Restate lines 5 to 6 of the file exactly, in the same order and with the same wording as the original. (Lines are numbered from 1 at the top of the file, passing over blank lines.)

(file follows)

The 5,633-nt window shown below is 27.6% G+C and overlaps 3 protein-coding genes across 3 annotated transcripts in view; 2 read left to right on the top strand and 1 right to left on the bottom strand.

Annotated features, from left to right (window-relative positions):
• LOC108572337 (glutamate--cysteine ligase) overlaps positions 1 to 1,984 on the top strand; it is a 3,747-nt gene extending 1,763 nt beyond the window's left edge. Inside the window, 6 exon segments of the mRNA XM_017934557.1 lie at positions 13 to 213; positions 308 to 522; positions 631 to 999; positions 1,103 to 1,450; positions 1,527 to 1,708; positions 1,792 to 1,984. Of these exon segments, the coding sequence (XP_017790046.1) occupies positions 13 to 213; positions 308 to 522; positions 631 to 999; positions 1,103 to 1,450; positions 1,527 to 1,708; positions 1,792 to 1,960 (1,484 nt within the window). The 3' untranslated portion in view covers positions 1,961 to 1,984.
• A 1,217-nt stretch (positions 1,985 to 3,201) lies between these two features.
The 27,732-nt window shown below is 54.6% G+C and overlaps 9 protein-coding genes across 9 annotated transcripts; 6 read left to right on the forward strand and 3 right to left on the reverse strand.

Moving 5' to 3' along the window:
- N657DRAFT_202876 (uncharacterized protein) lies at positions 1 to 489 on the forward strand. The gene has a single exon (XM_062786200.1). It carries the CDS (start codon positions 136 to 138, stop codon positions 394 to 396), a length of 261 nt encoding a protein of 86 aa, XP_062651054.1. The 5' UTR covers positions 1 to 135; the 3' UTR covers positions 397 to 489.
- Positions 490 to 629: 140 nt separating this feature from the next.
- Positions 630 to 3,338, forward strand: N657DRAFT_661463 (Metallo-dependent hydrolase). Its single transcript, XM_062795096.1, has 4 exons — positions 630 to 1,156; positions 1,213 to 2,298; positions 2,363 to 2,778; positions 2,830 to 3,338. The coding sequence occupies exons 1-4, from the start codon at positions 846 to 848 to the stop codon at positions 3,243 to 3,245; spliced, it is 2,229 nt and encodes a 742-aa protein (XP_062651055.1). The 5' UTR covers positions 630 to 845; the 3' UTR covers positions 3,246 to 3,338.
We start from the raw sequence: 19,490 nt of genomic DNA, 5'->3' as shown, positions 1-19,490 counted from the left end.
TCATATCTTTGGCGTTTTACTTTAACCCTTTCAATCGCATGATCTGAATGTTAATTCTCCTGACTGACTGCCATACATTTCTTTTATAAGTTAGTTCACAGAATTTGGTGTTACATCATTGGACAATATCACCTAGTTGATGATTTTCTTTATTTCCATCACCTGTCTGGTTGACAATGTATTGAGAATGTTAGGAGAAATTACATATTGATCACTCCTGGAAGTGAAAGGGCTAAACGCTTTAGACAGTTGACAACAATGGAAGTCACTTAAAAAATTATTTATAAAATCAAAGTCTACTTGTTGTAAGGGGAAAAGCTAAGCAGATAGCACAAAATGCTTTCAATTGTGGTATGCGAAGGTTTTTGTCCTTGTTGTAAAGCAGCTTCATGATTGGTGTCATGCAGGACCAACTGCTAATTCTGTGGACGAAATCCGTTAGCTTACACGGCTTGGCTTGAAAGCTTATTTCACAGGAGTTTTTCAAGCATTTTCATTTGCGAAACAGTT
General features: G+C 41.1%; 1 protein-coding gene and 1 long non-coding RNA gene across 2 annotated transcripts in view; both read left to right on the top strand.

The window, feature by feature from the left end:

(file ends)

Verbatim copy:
The 27,732-nt window shown below is 54.6% G+C and overlaps 9 protein-coding genes across 9 annotated transcripts; 6 read left to right on the forward strand and 3 right to left on the reverse strand.

Moving 5' to 3' along the window: